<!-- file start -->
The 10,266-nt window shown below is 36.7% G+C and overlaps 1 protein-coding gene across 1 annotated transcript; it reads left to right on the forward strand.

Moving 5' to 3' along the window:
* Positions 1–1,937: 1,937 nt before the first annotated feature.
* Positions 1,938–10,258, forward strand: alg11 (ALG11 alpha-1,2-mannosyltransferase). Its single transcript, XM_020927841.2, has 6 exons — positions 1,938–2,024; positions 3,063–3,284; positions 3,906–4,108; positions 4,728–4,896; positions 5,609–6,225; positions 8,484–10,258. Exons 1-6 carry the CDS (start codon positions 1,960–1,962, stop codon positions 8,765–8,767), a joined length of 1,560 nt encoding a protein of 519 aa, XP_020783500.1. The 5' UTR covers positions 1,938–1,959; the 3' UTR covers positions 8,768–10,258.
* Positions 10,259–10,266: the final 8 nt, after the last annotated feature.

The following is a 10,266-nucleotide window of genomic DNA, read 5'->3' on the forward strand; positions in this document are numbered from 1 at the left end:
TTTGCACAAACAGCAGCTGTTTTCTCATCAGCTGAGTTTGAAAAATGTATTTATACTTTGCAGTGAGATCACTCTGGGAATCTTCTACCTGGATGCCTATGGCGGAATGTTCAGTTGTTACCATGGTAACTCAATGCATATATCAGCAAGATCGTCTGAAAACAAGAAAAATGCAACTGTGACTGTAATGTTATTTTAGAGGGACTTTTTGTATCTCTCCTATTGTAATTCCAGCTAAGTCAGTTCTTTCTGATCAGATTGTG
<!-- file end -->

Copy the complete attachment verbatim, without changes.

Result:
The 10,266-nt window shown below is 36.7% G+C and overlaps 1 protein-coding gene across 1 annotated transcript; it reads left to right on the forward strand.

Moving 5' to 3' along the window:
* Positions 1–1,937: 1,937 nt before the first annotated feature.
* Positions 1,938–10,258, forward strand: alg11 (ALG11 alpha-1,2-mannosyltransferase). Its single transcript, XM_020927841.2, has 6 exons — positions 1,938–2,024; positions 3,063–3,284; positions 3,906–4,108; positions 4,728–4,896; positions 5,609–6,225; positions 8,484–10,258. Exons 1-6 carry the CDS (start codon positions 1,960–1,962, stop codon positions 8,765–8,767), a joined length of 1,560 nt encoding a protein of 519 aa, XP_020783500.1. The 5' UTR covers positions 1,938–1,959; the 3' UTR covers positions 8,768–10,258.
* Positions 10,259–10,266: the final 8 nt, after the last annotated feature.

The following is a 10,266-nucleotide window of genomic DNA, read 5'->3' on the forward strand; positions in this document are numbered from 1 at the left end:
TTTGCACAAACAGCAGCTGTTTTCTCATCAGCTGAGTTTGAAAAATGTATTTATACTTTGCAGTGAGATCACTCTGGGAATCTTCTACCTGGATGCCTATGGCGGAATGTTCAGTTGTTACCATGGTAACTCAATGCATATATCAGCAAGATCGTCTGAAAACAAGAAAAATGCAACTGTGACTGTAATGTTATTTTAGAGGGACTTTTTGTATCTCTCCTATTGTAATTCCAGCTAAGTCAGTTCTTTCTGATCAGATTGTG